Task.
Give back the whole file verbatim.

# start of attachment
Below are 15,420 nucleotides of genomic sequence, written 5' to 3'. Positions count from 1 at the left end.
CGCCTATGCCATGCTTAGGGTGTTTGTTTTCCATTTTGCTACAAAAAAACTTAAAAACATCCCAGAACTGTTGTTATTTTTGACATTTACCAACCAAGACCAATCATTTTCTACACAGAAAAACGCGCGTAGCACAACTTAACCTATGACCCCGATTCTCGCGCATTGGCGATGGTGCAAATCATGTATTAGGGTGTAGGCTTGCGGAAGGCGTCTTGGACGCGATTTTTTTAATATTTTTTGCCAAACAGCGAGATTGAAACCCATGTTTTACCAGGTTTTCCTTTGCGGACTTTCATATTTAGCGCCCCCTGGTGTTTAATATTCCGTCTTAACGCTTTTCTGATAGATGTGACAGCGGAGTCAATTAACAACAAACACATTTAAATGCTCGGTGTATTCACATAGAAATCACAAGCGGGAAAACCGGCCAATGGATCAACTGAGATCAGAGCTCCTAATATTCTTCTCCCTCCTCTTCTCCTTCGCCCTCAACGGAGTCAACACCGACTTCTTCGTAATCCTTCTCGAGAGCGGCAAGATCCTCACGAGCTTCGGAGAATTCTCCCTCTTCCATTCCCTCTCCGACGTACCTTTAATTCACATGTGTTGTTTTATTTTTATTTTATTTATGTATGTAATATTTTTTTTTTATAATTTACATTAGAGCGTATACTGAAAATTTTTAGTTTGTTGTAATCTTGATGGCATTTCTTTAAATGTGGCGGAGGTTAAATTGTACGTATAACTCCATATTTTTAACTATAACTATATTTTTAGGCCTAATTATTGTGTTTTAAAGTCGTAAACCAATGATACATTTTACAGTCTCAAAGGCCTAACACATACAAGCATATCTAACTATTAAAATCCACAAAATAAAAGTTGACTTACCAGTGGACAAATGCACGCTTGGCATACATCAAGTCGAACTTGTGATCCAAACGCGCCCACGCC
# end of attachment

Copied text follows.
Below are 15,420 nucleotides of genomic sequence, written 5' to 3'. Positions count from 1 at the left end.
CGCCTATGCCATGCTTAGGGTGTTTGTTTTCCATTTTGCTACAAAAAAACTTAAAAACATCCCAGAACTGTTGTTATTTTTGACATTTACCAACCAAGACCAATCATTTTCTACACAGAAAAACGCGCGTAGCACAACTTAACCTATGACCCCGATTCTCGCGCATTGGCGATGGTGCAAATCATGTATTAGGGTGTAGGCTTGCGGAAGGCGTCTTGGACGCGATTTTTTTAATATTTTTTGCCAAACAGCGAGATTGAAACCCATGTTTTACCAGGTTTTCCTTTGCGGACTTTCATATTTAGCGCCCCCTGGTGTTTAATATTCCGTCTTAACGCTTTTCTGATAGATGTGACAGCGGAGTCAATTAACAACAAACACATTTAAATGCTCGGTGTATTCACATAGAAATCACAAGCGGGAAAACCGGCCAATGGATCAACTGAGATCAGAGCTCCTAATATTCTTCTCCCTCCTCTTCTCCTTCGCCCTCAACGGAGTCAACACCGACTTCTTCGTAATCCTTCTCGAGAGCGGCAAGATCCTCACGAGCTTCGGAGAATTCTCCCTCTTCCATTCCCTCTCCGACGTACCTTTAATTCACATGTGTTGTTTTATTTTTATTTTATTTATGTATGTAATATTTTTTTTTTATAATTTACATTAGAGCGTATACTGAAAATTTTTAGTTTGTTGTAATCTTGATGGCATTTCTTTAAATGTGGCGGAGGTTAAATTGTACGTATAACTCCATATTTTTAACTATAACTATATTTTTAGGCCTAATTATTGTGTTTTAAAGTCGTAAACCAATGATACATTTTACAGTCTCAAAGGCCTAACACATACAAGCATATCTAACTATTAAAATCCACAAAATAAAAGTTGACTTACCAGTGGACAAATGCACGCTTGGCATACATCAAGTCGAACTTGTGATCCAAACGCGCCCACGCC